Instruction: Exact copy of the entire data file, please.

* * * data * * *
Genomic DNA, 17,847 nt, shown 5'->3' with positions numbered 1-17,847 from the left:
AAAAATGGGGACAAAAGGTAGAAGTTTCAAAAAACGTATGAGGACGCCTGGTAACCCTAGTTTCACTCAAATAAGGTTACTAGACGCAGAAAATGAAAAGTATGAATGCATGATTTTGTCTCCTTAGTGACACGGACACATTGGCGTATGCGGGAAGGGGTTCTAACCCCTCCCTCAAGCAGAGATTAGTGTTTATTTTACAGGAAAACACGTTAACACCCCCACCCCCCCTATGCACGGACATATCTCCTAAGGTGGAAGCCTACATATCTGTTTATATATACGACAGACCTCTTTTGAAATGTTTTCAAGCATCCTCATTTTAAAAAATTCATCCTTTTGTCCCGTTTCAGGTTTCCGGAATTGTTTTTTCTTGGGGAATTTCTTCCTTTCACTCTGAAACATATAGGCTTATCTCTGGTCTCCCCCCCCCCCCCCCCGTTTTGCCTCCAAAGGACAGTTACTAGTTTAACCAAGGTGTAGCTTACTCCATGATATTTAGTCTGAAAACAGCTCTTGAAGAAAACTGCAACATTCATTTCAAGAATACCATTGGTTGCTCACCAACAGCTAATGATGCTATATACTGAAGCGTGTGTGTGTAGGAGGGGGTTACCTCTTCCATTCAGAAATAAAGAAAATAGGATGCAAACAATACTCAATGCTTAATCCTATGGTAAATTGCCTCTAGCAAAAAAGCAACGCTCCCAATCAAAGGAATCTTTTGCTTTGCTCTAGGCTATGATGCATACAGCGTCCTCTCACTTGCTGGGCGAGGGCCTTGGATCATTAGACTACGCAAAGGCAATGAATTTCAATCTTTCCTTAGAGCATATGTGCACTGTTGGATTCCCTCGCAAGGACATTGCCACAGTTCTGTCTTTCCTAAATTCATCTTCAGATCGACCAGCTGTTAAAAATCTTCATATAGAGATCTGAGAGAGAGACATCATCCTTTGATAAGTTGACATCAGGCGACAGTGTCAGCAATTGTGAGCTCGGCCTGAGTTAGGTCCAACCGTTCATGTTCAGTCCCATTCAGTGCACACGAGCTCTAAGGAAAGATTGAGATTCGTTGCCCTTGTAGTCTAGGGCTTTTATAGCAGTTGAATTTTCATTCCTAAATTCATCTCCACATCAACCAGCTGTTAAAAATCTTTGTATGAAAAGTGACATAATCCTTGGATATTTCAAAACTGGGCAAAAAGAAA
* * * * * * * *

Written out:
Genomic DNA, 17,847 nt, shown 5'->3' with positions numbered 1-17,847 from the left:
AAAAATGGGGACAAAAGGTAGAAGTTTCAAAAAACGTATGAGGACGCCTGGTAACCCTAGTTTCACTCAAATAAGGTTACTAGACGCAGAAAATGAAAAGTATGAATGCATGATTTTGTCTCCTTAGTGACACGGACACATTGGCGTATGCGGGAAGGGGTTCTAACCCCTCCCTCAAGCAGAGATTAGTGTTTATTTTACAGGAAAACACGTTAACACCCCCACCCCCCCTATGCACGGACATATCTCCTAAGGTGGAAGCCTACATATCTGTTTATATATACGACAGACCTCTTTTGAAATGTTTTCAAGCATCCTCATTTTAAAAAATTCATCCTTTTGTCCCGTTTCAGGTTTCCGGAATTGTTTTTTCTTGGGGAATTTCTTCCTTTCACTCTGAAACATATAGGCTTATCTCTGGTCTCCCCCCCCCCCCCCCCGTTTTGCCTCCAAAGGACAGTTACTAGTTTAACCAAGGTGTAGCTTACTCCATGATATTTAGTCTGAAAACAGCTCTTGAAGAAAACTGCAACATTCATTTCAAGAATACCATTGGTTGCTCACCAACAGCTAATGATGCTATATACTGAAGCGTGTGTGTGTAGGAGGGGGTTACCTCTTCCATTCAGAAATAAAGAAAATAGGATGCAAACAATACTCAATGCTTAATCCTATGGTAAATTGCCTCTAGCAAAAAAGCAACGCTCCCAATCAAAGGAATCTTTTGCTTTGCTCTAGGCTATGATGCATACAGCGTCCTCTCACTTGCTGGGCGAGGGCCTTGGATCATTAGACTACGCAAAGGCAATGAATTTCAATCTTTCCTTAGAGCATATGTGCACTGTTGGATTCCCTCGCAAGGACATTGCCACAGTTCTGTCTTTCCTAAATTCATCTTCAGATCGACCAGCTGTTAAAAATCTTCATATAGAGATCTGAGAGAGAGACATCATCCTTTGATAAGTTGACATCAGGCGACAGTGTCAGCAATTGTGAGCTCGGCCTGAGTTAGGTCCAACCGTTCATGTTCAGTCCCATTCAGTGCACACGAGCTCTAAGGAAAGATTGAGATTCGTTGCCCTTGTAGTCTAGGGCTTTTATAGCAGTTGAATTTTCATTCCTAAATTCATCTCCACATCAACCAGCTGTTAAAAATCTTTGTATGAAAAGTGACATAATCCTTGGATATTTCAAAACTGGGCAAAAAGAAA